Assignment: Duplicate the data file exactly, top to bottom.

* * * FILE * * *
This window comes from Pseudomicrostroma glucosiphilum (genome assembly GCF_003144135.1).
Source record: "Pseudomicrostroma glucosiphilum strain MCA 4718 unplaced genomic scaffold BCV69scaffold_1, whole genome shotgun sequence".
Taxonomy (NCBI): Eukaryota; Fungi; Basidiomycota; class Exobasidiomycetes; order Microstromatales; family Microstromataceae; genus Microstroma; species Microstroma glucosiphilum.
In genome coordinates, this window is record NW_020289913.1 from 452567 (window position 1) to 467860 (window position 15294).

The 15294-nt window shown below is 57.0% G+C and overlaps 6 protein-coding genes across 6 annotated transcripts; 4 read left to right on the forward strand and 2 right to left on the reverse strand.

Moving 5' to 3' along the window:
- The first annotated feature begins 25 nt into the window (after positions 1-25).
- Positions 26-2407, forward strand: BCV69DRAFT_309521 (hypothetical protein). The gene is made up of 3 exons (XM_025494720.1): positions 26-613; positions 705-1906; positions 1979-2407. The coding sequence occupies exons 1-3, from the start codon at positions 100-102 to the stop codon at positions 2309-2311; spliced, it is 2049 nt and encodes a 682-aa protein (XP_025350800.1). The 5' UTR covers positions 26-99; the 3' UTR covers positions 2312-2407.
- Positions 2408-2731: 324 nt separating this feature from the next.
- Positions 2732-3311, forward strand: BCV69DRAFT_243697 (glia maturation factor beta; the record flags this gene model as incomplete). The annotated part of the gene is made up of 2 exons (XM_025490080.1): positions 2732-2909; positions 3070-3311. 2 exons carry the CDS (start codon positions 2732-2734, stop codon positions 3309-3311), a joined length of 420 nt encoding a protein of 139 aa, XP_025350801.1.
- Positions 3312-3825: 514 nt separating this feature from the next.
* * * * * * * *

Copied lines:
This window comes from Pseudomicrostroma glucosiphilum (genome assembly GCF_003144135.1).
Source record: "Pseudomicrostroma glucosiphilum strain MCA 4718 unplaced genomic scaffold BCV69scaffold_1, whole genome shotgun sequence".
Taxonomy (NCBI): Eukaryota; Fungi; Basidiomycota; class Exobasidiomycetes; order Microstromatales; family Microstromataceae; genus Microstroma; species Microstroma glucosiphilum.
In genome coordinates, this window is record NW_020289913.1 from 452567 (window position 1) to 467860 (window position 15294).

The 15294-nt window shown below is 57.0% G+C and overlaps 6 protein-coding genes across 6 annotated transcripts; 4 read left to right on the forward strand and 2 right to left on the reverse strand.

Moving 5' to 3' along the window:
- The first annotated feature begins 25 nt into the window (after positions 1-25).
- Positions 26-2407, forward strand: BCV69DRAFT_309521 (hypothetical protein). The gene is made up of 3 exons (XM_025494720.1): positions 26-613; positions 705-1906; positions 1979-2407. The coding sequence occupies exons 1-3, from the start codon at positions 100-102 to the stop codon at positions 2309-2311; spliced, it is 2049 nt and encodes a 682-aa protein (XP_025350800.1). The 5' UTR covers positions 26-99; the 3' UTR covers positions 2312-2407.
- Positions 2408-2731: 324 nt separating this feature from the next.
- Positions 2732-3311, forward strand: BCV69DRAFT_243697 (glia maturation factor beta; the record flags this gene model as incomplete). The annotated part of the gene is made up of 2 exons (XM_025490080.1): positions 2732-2909; positions 3070-3311. 2 exons carry the CDS (start codon positions 2732-2734, stop codon positions 3309-3311), a joined length of 420 nt encoding a protein of 139 aa, XP_025350801.1.
- Positions 3312-3825: 514 nt separating this feature from the next.